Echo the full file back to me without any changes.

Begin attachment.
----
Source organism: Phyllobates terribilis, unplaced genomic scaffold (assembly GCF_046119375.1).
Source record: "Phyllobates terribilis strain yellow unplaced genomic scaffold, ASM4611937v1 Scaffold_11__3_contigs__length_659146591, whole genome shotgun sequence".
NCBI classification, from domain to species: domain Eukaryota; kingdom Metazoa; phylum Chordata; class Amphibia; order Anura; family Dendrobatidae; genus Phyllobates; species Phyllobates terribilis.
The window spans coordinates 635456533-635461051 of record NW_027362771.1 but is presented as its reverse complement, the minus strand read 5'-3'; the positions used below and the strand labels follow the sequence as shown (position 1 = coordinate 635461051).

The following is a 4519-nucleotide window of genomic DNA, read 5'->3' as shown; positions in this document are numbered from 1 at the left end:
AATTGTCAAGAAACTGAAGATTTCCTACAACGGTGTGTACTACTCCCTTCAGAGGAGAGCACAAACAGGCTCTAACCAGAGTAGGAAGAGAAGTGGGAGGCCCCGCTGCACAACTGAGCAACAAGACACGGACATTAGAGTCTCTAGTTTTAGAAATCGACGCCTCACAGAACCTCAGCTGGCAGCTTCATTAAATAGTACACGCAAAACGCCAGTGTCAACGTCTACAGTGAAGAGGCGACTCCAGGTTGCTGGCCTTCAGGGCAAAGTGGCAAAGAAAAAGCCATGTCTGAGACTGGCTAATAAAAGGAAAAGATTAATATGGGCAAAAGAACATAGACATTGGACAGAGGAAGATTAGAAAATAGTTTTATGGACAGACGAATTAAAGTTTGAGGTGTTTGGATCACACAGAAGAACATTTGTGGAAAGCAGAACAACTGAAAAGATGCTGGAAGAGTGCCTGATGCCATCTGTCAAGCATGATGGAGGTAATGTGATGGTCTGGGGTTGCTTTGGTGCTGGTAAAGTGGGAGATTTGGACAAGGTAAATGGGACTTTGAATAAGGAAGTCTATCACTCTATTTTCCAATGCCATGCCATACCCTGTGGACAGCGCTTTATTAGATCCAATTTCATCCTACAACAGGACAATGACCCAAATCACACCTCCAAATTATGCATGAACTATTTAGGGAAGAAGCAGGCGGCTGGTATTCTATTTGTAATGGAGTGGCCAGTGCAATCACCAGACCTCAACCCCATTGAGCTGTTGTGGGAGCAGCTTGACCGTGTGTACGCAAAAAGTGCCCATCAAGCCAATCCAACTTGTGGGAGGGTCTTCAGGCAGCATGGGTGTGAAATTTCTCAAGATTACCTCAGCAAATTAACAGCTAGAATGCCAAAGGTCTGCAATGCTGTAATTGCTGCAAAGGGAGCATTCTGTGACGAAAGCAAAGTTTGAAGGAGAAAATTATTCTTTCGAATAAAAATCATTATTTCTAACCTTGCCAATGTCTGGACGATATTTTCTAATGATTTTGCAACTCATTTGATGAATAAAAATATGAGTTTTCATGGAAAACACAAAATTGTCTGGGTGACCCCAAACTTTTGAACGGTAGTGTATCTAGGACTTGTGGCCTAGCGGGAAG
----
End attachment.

Source organism: Phyllobates terribilis, unplaced genomic scaffold (assembly GCF_046119375.1).
Source record: "Phyllobates terribilis strain yellow unplaced genomic scaffold, ASM4611937v1 Scaffold_11__3_contigs__length_659146591, whole genome shotgun sequence".
NCBI classification, from domain to species: domain Eukaryota; kingdom Metazoa; phylum Chordata; class Amphibia; order Anura; family Dendrobatidae; genus Phyllobates; species Phyllobates terribilis.
The window spans coordinates 635456533-635461051 of record NW_027362771.1 but is presented as its reverse complement, the minus strand read 5'-3'; the positions used below and the strand labels follow the sequence as shown (position 1 = coordinate 635461051).

The following is a 4519-nucleotide window of genomic DNA, read 5'->3' as shown; positions in this document are numbered from 1 at the left end:
AATTGTCAAGAAACTGAAGATTTCCTACAACGGTGTGTACTACTCCCTTCAGAGGAGAGCACAAACAGGCTCTAACCAGAGTAGGAAGAGAAGTGGGAGGCCCCGCTGCACAACTGAGCAACAAGACACGGACATTAGAGTCTCTAGTTTTAGAAATCGACGCCTCACAGAACCTCAGCTGGCAGCTTCATTAAATAGTACACGCAAAACGCCAGTGTCAACGTCTACAGTGAAGAGGCGACTCCAGGTTGCTGGCCTTCAGGGCAAAGTGGCAAAGAAAAAGCCATGTCTGAGACTGGCTAATAAAAGGAAAAGATTAATATGGGCAAAAGAACATAGACATTGGACAGAGGAAGATTAGAAAATAGTTTTATGGACAGACGAATTAAAGTTTGAGGTGTTTGGATCACACAGAAGAACATTTGTGGAAAGCAGAACAACTGAAAAGATGCTGGAAGAGTGCCTGATGCCATCTGTCAAGCATGATGGAGGTAATGTGATGGTCTGGGGTTGCTTTGGTGCTGGTAAAGTGGGAGATTTGGACAAGGTAAATGGGACTTTGAATAAGGAAGTCTATCACTCTATTTTCCAATGCCATGCCATACCCTGTGGACAGCGCTTTATTAGATCCAATTTCATCCTACAACAGGACAATGACCCAAATCACACCTCCAAATTATGCATGAACTATTTAGGGAAGAAGCAGGCGGCTGGTATTCTATTTGTAATGGAGTGGCCAGTGCAATCACCAGACCTCAACCCCATTGAGCTGTTGTGGGAGCAGCTTGACCGTGTGTACGCAAAAAGTGCCCATCAAGCCAATCCAACTTGTGGGAGGGTCTTCAGGCAGCATGGGTGTGAAATTTCTCAAGATTACCTCAGCAAATTAACAGCTAGAATGCCAAAGGTCTGCAATGCTGTAATTGCTGCAAAGGGAGCATTCTGTGACGAAAGCAAAGTTTGAAGGAGAAAATTATTCTTTCGAATAAAAATCATTATTTCTAACCTTGCCAATGTCTGGACGATATTTTCTAATGATTTTGCAACTCATTTGATGAATAAAAATATGAGTTTTCATGGAAAACACAAAATTGTCTGGGTGACCCCAAACTTTTGAACGGTAGTGTATCTAGGACTTGTGGCCTAGCGGGAAG